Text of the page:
Funding Shortages:

  • Social audit units often grapple with inadequate funding, hindering their effectiveness.
  • While the Union government provides funds to these units to ensure their independence from states, issues with timely fund allocation have left some units without funds for extended periods.

Lack of Training:

  • Inadequate training and resources further hinder the effectiveness of social audit units in identifying malpractice.
  • Personnel Shortage:
  • Insufficient staffing makes it difficult for social audit units to carry out their duties effectively.

Low Recovery Rate:

  • Some states have consistently reported “zero cases” and “zero recoveries” over the last three years, raising questions about the effectiveness of monitoring in these regions.
  • Even states with active social audit units, like Telangana, struggle with low recovery rates, indicating systemic challenges.

Mahatma Gandhi National Rural Employment Guarantee Act (MGNREGA)

  • Mahatma Gandhi National Rural Employment Guarantee Act, MGNREGA, is an Indian labour law and social security measure that aims to guarantee the ‘right to work’. This act was passed in September 2005.
  • It aims to enhance livelihood security in rural areas by providing at least 100 days of wage employment in a financial year to every household whose adult members volunteer to do unskilled manual work.
  • It covers all districts of India except the ones with 100% urban population.
  • MGNREGA is to be implemented mainly by gram panchayats (GPs). The involvement of contractors is banned.
  • Apart from providing economic security and creating rural assets, NREGA can help in protecting the environment, empowering rural women, reducing rural-urban migration and fostering social equity, among others.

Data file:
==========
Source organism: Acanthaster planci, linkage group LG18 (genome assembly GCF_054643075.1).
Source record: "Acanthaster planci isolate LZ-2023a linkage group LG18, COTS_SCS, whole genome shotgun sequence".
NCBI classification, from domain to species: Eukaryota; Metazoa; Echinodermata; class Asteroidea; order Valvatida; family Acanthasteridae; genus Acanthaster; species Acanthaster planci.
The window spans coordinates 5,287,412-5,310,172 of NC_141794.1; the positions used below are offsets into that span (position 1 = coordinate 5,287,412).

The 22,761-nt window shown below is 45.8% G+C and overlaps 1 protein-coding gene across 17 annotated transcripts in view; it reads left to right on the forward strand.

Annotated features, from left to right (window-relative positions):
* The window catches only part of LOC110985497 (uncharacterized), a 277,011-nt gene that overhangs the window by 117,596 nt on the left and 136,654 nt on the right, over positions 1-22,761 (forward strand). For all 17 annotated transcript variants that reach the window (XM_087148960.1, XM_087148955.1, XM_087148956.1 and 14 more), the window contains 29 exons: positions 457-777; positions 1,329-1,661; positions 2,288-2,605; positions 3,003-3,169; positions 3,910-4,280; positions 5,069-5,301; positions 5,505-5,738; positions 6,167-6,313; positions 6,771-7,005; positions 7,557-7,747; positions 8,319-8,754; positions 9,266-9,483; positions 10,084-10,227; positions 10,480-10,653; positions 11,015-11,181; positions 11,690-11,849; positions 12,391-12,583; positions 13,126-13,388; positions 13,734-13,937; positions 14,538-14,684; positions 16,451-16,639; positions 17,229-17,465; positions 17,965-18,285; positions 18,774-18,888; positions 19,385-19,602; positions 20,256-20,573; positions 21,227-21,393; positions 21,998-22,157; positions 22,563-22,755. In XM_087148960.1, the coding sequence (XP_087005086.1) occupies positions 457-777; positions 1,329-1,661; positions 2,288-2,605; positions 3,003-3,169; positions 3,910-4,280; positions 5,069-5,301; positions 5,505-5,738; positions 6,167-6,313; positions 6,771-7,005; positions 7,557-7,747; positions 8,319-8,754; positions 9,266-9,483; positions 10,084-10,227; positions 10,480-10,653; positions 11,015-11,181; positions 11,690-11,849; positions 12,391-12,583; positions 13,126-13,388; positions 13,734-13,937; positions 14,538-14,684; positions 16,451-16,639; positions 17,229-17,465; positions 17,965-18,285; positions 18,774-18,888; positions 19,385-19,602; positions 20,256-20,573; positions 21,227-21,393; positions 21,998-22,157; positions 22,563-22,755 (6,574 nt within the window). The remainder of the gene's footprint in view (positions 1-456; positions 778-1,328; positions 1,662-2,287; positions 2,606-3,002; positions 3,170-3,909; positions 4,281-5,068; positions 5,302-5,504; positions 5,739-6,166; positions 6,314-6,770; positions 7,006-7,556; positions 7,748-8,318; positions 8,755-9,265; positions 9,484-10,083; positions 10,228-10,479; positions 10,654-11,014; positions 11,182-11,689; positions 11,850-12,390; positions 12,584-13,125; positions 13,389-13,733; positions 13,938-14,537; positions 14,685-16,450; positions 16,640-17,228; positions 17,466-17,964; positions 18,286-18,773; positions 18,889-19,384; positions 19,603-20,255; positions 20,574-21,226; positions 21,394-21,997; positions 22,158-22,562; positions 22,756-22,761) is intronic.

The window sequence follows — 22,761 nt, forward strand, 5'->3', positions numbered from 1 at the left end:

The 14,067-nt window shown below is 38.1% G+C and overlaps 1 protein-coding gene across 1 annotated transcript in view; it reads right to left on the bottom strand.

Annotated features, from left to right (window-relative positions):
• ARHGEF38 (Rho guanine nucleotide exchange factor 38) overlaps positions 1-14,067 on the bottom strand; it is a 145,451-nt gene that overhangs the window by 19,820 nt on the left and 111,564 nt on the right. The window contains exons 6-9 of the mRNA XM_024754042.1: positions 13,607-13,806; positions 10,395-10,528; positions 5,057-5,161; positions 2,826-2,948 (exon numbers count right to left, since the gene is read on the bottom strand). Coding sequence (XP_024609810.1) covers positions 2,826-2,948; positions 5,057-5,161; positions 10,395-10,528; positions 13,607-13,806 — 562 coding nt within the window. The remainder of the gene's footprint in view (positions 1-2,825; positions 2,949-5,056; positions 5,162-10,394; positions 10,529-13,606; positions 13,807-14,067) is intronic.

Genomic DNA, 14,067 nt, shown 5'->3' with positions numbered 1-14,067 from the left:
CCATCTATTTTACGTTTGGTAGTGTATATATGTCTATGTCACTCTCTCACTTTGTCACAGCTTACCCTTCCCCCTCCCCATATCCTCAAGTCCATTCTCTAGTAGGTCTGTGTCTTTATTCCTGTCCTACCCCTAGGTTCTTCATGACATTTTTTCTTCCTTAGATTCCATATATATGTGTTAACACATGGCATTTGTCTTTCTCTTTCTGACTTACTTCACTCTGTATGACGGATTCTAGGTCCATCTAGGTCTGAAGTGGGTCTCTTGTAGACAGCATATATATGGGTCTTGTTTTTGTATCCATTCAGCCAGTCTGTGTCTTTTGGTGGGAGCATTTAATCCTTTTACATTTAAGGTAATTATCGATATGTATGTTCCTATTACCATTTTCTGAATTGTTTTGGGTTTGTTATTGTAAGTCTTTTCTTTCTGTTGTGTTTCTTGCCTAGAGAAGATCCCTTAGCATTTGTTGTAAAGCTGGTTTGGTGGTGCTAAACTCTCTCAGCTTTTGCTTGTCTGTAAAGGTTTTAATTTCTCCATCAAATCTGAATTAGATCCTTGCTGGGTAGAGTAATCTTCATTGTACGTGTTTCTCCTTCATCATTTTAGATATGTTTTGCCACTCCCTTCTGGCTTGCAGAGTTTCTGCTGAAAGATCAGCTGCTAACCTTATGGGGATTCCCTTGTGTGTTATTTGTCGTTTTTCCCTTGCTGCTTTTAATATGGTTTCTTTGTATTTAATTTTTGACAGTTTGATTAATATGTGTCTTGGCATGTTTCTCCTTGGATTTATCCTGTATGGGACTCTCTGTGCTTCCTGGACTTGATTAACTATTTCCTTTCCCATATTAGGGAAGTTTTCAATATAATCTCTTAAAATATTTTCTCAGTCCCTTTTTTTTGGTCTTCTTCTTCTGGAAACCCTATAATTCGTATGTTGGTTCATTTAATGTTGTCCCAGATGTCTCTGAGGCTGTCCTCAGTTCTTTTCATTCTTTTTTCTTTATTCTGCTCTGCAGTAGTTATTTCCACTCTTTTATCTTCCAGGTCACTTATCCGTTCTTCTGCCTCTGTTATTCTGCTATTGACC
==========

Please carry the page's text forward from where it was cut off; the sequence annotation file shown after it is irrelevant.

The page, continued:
• The MGNREGA wage rates are fixed according to changes in the CPI-AL (Consumer Price Index-Agriculture Labour), which reflects the increase in the inflation in rural areas.

How MGNREGA came to be?

  • In 1991, the P.V Narashima Rao government proposed a pilot scheme for generating employment in rural areas with the following goals:
    • Employment Generation for agricultural labour during the lean season.
    • Infrastructure Development
    • Enhanced Food Security
  • This scheme was called the Employment Assurance Scheme which later evolved into the MGNREGA after the merger with the Food for Work Programme in the early 2000s.
Features of MGNREGA
  • It gives a significant amount of control to the Gram Panchayats for managing public works, strengthening Panchayati Raj Institutions.
  • Gram Sabhas are free to accept or reject recommendations from Intermediate and District Panchayats.
  • It incorporates accountability in its operational guidelines and ensures compliance and transparency at all levels.
Objectives of MGNREGA
  • Provide 100 days of guaranteed wage employment to rural unskilled labour
  • Increase economic security
  • Decrease migration of labour from rural to urban areas.

-Source: Indian Express